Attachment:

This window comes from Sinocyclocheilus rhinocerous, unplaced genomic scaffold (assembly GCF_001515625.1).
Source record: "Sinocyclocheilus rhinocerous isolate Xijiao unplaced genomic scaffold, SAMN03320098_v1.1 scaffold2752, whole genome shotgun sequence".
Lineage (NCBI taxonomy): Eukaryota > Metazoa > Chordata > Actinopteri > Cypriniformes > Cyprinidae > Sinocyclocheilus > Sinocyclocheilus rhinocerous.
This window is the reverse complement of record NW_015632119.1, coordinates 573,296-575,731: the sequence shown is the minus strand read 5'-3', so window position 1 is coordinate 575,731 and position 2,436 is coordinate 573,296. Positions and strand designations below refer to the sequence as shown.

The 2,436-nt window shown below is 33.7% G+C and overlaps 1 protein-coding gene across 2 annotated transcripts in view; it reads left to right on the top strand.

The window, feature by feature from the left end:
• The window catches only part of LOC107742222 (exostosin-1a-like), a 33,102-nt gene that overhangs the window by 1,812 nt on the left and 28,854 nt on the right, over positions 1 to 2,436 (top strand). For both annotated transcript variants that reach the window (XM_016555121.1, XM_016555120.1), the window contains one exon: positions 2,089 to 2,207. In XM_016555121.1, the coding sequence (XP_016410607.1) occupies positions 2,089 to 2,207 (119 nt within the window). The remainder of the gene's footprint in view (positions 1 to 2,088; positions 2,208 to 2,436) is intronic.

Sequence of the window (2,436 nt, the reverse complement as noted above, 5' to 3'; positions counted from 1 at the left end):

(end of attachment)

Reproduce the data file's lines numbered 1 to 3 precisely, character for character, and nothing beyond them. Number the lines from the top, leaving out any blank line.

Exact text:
This window comes from Sinocyclocheilus rhinocerous, unplaced genomic scaffold (assembly GCF_001515625.1).
Source record: "Sinocyclocheilus rhinocerous isolate Xijiao unplaced genomic scaffold, SAMN03320098_v1.1 scaffold2752, whole genome shotgun sequence".
Lineage (NCBI taxonomy): Eukaryota > Metazoa > Chordata > Actinopteri > Cypriniformes > Cyprinidae > Sinocyclocheilus > Sinocyclocheilus rhinocerous.